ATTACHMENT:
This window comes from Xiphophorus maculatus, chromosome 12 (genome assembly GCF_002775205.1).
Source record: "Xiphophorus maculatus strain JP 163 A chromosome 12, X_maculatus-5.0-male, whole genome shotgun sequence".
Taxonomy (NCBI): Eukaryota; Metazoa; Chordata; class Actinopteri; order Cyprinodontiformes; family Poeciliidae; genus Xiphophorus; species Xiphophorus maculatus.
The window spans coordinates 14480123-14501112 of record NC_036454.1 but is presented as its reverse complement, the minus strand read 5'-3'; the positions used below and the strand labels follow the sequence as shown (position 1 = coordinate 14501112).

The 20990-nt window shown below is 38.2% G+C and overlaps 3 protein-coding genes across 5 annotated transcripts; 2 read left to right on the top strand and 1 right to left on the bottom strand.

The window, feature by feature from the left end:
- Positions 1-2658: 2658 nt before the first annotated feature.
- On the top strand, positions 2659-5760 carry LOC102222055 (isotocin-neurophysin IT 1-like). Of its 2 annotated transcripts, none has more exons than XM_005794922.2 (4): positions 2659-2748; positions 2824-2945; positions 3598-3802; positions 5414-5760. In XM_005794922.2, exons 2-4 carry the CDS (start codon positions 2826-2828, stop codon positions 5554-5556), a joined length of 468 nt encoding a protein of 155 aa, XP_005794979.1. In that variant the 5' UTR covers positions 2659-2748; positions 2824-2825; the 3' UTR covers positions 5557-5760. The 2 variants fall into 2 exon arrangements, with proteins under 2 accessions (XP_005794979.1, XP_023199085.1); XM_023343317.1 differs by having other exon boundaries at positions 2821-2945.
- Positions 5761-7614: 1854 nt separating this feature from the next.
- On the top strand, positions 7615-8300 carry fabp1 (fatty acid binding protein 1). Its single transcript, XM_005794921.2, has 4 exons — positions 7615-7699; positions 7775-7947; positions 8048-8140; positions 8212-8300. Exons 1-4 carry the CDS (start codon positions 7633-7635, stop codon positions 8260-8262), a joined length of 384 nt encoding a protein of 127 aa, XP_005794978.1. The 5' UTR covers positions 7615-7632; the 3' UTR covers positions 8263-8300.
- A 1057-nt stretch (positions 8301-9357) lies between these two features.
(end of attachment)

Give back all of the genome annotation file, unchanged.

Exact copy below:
This window comes from Xiphophorus maculatus, chromosome 12 (genome assembly GCF_002775205.1).
Source record: "Xiphophorus maculatus strain JP 163 A chromosome 12, X_maculatus-5.0-male, whole genome shotgun sequence".
Taxonomy (NCBI): Eukaryota; Metazoa; Chordata; class Actinopteri; order Cyprinodontiformes; family Poeciliidae; genus Xiphophorus; species Xiphophorus maculatus.
The window spans coordinates 14480123-14501112 of record NC_036454.1 but is presented as its reverse complement, the minus strand read 5'-3'; the positions used below and the strand labels follow the sequence as shown (position 1 = coordinate 14501112).

The 20990-nt window shown below is 38.2% G+C and overlaps 3 protein-coding genes across 5 annotated transcripts; 2 read left to right on the top strand and 1 right to left on the bottom strand.

The window, feature by feature from the left end:
- Positions 1-2658: 2658 nt before the first annotated feature.
- On the top strand, positions 2659-5760 carry LOC102222055 (isotocin-neurophysin IT 1-like). Of its 2 annotated transcripts, none has more exons than XM_005794922.2 (4): positions 2659-2748; positions 2824-2945; positions 3598-3802; positions 5414-5760. In XM_005794922.2, exons 2-4 carry the CDS (start codon positions 2826-2828, stop codon positions 5554-5556), a joined length of 468 nt encoding a protein of 155 aa, XP_005794979.1. In that variant the 5' UTR covers positions 2659-2748; positions 2824-2825; the 3' UTR covers positions 5557-5760. The 2 variants fall into 2 exon arrangements, with proteins under 2 accessions (XP_005794979.1, XP_023199085.1); XM_023343317.1 differs by having other exon boundaries at positions 2821-2945.
- Positions 5761-7614: 1854 nt separating this feature from the next.
- On the top strand, positions 7615-8300 carry fabp1 (fatty acid binding protein 1). Its single transcript, XM_005794921.2, has 4 exons — positions 7615-7699; positions 7775-7947; positions 8048-8140; positions 8212-8300. Exons 1-4 carry the CDS (start codon positions 7633-7635, stop codon positions 8260-8262), a joined length of 384 nt encoding a protein of 127 aa, XP_005794978.1. The 5' UTR covers positions 7615-7632; the 3' UTR covers positions 8263-8300.
- A 1057-nt stretch (positions 8301-9357) lies between these two features.